Treatments include medicine, lifestyle changes and surgery. These can slow or stop joint damage and reduce pain and swelling. To quickly reduce joint inflammation and symptoms, first-line treatment usually consists of non-steroidal anti-inflammatory drugs (NSAIDs) such as ibuprofen (Motrin and others), naproxen (Naprosyn, Aleve), celecoxib (Celebrex) and many others.


2 thoughts on “Systemic Lupus Erythematosus Nursing Diagnosis

  1. Act4Love

    Should I get tested for Lupus?
    Hi, I’m 16 years old. I’ve been suffering from bumps and redness on my face (cheeks, mostly), and it’s been something which I cannot get rid of. I thought it was just acne. My mom, however, is currently studying to be a nurse, and in her textbook she stumbled upon a picture of the butterfly rash often associated with systemic lupus erythematosus (known as Lupus/SLE). I didn’t think much of it, until my mom and I researched the symptoms.
    These are the symptoms I’m currently experiencing:
    *Rash?
    *Extreme fatigue
    *Depression
    *Joint pain (mostly in my knees and ankles)
    *Migraine-like headaches almost every day for the past month
    *Difficulty concentrating
    *Psychosis
    *Inflamation of organs-last year I was diagnosed with gastreoenteritis.
    *Also, about a week and a half ago my back (around the kidney area) started hurting
    *I thought it was my period, but I have dried up blood that comes out everytime I wipe after urinating.
    *I have virtually no appetite.
    *My vision has been blurred the past few days.
    *The “flares” started about 2 weeks after the fatigue.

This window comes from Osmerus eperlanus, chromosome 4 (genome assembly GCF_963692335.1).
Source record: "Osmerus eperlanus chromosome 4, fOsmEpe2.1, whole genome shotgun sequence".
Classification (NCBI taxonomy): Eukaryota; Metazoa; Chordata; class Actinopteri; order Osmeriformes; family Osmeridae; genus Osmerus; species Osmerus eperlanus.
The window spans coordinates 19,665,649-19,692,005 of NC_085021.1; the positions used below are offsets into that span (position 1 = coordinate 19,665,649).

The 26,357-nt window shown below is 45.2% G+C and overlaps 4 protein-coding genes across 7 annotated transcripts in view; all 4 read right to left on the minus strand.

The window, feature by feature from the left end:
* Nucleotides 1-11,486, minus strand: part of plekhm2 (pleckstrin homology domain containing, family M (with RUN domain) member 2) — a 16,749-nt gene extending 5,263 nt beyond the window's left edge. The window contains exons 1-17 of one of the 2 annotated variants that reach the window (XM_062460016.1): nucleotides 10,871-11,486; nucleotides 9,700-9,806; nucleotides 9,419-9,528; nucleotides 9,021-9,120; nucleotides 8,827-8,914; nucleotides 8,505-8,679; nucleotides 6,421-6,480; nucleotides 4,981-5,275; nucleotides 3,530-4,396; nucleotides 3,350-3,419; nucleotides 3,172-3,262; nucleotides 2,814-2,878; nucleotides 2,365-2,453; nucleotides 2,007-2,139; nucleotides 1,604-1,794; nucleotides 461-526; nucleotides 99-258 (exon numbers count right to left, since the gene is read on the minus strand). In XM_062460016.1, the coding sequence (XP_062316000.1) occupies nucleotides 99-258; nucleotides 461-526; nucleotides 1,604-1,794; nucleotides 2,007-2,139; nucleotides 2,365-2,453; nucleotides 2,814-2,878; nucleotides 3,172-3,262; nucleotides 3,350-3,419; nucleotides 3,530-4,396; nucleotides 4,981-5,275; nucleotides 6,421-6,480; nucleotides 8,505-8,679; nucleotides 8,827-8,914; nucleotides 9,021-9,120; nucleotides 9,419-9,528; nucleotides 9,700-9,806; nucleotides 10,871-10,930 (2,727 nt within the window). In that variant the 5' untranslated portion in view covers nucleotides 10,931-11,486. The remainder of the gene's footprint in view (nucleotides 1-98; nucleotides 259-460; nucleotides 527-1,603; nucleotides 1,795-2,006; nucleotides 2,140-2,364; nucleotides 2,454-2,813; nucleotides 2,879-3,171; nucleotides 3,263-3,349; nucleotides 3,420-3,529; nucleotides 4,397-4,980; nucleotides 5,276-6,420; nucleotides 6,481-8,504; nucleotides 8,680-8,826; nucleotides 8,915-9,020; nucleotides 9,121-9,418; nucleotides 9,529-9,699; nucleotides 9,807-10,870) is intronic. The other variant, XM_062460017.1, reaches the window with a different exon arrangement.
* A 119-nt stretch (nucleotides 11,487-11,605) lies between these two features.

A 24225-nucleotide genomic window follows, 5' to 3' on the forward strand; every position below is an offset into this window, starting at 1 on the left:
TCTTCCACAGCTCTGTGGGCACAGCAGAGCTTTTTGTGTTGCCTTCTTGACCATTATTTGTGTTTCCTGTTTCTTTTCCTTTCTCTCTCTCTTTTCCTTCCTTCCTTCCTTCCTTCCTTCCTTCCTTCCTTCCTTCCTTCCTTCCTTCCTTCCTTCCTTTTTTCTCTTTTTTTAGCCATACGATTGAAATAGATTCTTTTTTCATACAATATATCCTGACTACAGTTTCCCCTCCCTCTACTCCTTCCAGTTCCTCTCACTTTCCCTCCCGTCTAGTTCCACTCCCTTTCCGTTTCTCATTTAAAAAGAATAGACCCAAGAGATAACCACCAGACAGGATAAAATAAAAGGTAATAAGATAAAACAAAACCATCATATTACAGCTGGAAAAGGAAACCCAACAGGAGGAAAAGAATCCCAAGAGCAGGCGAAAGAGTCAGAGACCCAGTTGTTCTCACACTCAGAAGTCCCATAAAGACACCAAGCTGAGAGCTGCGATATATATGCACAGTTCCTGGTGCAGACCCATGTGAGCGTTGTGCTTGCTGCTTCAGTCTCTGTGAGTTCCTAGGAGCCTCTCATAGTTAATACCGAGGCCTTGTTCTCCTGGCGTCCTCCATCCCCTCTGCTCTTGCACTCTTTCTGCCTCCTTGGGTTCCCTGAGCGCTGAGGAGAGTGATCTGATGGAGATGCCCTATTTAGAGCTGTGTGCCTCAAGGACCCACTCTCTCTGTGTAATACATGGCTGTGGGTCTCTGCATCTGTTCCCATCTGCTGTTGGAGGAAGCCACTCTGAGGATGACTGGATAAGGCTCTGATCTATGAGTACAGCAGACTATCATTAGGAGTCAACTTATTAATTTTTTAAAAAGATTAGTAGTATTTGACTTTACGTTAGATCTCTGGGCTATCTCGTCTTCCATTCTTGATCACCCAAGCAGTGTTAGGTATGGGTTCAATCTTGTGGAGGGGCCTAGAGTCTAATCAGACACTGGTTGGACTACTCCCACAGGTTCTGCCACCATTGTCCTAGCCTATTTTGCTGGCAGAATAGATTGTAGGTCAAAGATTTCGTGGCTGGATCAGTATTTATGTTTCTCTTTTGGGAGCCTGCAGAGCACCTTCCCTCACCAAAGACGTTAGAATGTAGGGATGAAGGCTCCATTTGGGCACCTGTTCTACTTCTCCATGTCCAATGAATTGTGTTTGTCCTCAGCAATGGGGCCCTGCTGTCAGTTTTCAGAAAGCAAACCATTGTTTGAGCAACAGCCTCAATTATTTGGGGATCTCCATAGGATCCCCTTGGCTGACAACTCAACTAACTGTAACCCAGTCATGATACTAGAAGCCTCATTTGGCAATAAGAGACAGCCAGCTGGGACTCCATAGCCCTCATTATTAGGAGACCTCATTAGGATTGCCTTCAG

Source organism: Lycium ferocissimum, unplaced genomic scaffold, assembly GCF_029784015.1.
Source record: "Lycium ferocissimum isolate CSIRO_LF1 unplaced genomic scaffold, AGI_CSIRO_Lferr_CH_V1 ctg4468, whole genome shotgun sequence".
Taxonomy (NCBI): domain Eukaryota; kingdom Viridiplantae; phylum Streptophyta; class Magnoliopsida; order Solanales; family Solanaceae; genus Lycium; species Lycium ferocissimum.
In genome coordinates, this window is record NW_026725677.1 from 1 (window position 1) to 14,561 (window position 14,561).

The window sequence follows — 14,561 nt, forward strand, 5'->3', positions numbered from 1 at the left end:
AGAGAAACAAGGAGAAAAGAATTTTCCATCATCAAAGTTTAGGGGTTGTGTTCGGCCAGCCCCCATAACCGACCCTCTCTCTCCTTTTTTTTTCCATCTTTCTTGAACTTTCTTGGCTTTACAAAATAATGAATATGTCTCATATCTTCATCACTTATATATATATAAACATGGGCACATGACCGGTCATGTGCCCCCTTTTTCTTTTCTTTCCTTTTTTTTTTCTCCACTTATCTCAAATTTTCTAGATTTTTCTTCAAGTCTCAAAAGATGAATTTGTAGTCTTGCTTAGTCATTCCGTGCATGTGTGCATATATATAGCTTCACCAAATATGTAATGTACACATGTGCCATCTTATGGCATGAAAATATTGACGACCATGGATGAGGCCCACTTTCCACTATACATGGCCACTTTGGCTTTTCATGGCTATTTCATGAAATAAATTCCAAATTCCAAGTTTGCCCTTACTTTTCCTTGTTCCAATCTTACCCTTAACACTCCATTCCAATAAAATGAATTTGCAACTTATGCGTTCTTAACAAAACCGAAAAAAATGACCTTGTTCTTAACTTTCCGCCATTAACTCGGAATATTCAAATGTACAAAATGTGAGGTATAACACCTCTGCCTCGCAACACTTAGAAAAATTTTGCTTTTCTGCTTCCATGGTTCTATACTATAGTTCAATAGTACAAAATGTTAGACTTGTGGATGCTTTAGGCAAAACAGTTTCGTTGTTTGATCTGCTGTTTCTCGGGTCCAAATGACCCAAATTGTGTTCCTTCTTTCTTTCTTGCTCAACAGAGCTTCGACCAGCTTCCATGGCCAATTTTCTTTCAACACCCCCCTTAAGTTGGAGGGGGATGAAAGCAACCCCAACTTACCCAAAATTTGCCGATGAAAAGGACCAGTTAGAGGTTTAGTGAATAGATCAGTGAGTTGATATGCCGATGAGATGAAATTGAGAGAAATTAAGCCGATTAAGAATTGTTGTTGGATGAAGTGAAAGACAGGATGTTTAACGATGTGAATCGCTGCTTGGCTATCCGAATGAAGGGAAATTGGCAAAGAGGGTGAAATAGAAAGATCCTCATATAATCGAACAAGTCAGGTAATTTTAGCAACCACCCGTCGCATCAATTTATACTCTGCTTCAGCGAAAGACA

What do you think about it?
    Thank you in advance.

    P.S- The symptoms listed started before I found out about the disease…less chance of psychosomatic diagnosis 🙂

    1. FirstStar

      Yes, you should probably get tested!

      Lupus is an Autoimmune disease, which is caused by both genetic and environmental factors, so, if you have a family history of auto immune diseases (Such as Crohns Disease, Scleroderma, Rheumatoid Arthritis ect…) You are at an increased risk, also if you are female and between 15 to 45.

      It takes awhile to diagnose Lupus, but your doctor will (most likely) refer you to an Internal Medicine Doctor, or may order the test themselves (Blood test! Urine test!) And depending on what the doctor thinks, the blood test will include an ANA (Antinuclear Antibody) test (Very important test!!! if this comes out positive, it could mean Lupus, or another auto-immune disorder!!!)

      Some other blood tests may also include tests for Hep. C, and Hep D, along with a Creatinine test, Bilrubin and Albumin test (Too much to type- Google it!) and ALT test (To see how epic your liver is doing!)

      So YES. Get tested; because like I said, it takes awhile to diagnose because the symptoms mimic so many other diseases; it could take months.

      Good Luck! 🙂

      I’m 17 and had Lupus symptoms too; test results come back in January (Next month!) Hope 4 the best!